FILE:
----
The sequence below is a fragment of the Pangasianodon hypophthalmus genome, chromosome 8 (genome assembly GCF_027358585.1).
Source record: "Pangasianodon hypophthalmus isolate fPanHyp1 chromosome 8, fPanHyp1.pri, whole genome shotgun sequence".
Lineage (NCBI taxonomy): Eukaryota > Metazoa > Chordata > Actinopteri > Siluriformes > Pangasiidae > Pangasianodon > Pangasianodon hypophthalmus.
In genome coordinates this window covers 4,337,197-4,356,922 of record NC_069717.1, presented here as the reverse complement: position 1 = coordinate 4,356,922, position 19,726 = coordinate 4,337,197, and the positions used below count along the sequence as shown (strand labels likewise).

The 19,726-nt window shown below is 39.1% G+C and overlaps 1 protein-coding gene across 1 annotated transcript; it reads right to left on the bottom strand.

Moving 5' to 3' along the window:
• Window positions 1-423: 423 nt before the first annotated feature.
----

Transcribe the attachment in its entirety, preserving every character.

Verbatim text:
The sequence below is a fragment of the Pangasianodon hypophthalmus genome, chromosome 8 (genome assembly GCF_027358585.1).
Source record: "Pangasianodon hypophthalmus isolate fPanHyp1 chromosome 8, fPanHyp1.pri, whole genome shotgun sequence".
Lineage (NCBI taxonomy): Eukaryota > Metazoa > Chordata > Actinopteri > Siluriformes > Pangasiidae > Pangasianodon > Pangasianodon hypophthalmus.
In genome coordinates this window covers 4,337,197-4,356,922 of record NC_069717.1, presented here as the reverse complement: position 1 = coordinate 4,356,922, position 19,726 = coordinate 4,337,197, and the positions used below count along the sequence as shown (strand labels likewise).

The 19,726-nt window shown below is 39.1% G+C and overlaps 1 protein-coding gene across 1 annotated transcript; it reads right to left on the bottom strand.

Moving 5' to 3' along the window:
• Window positions 1-423: 423 nt before the first annotated feature.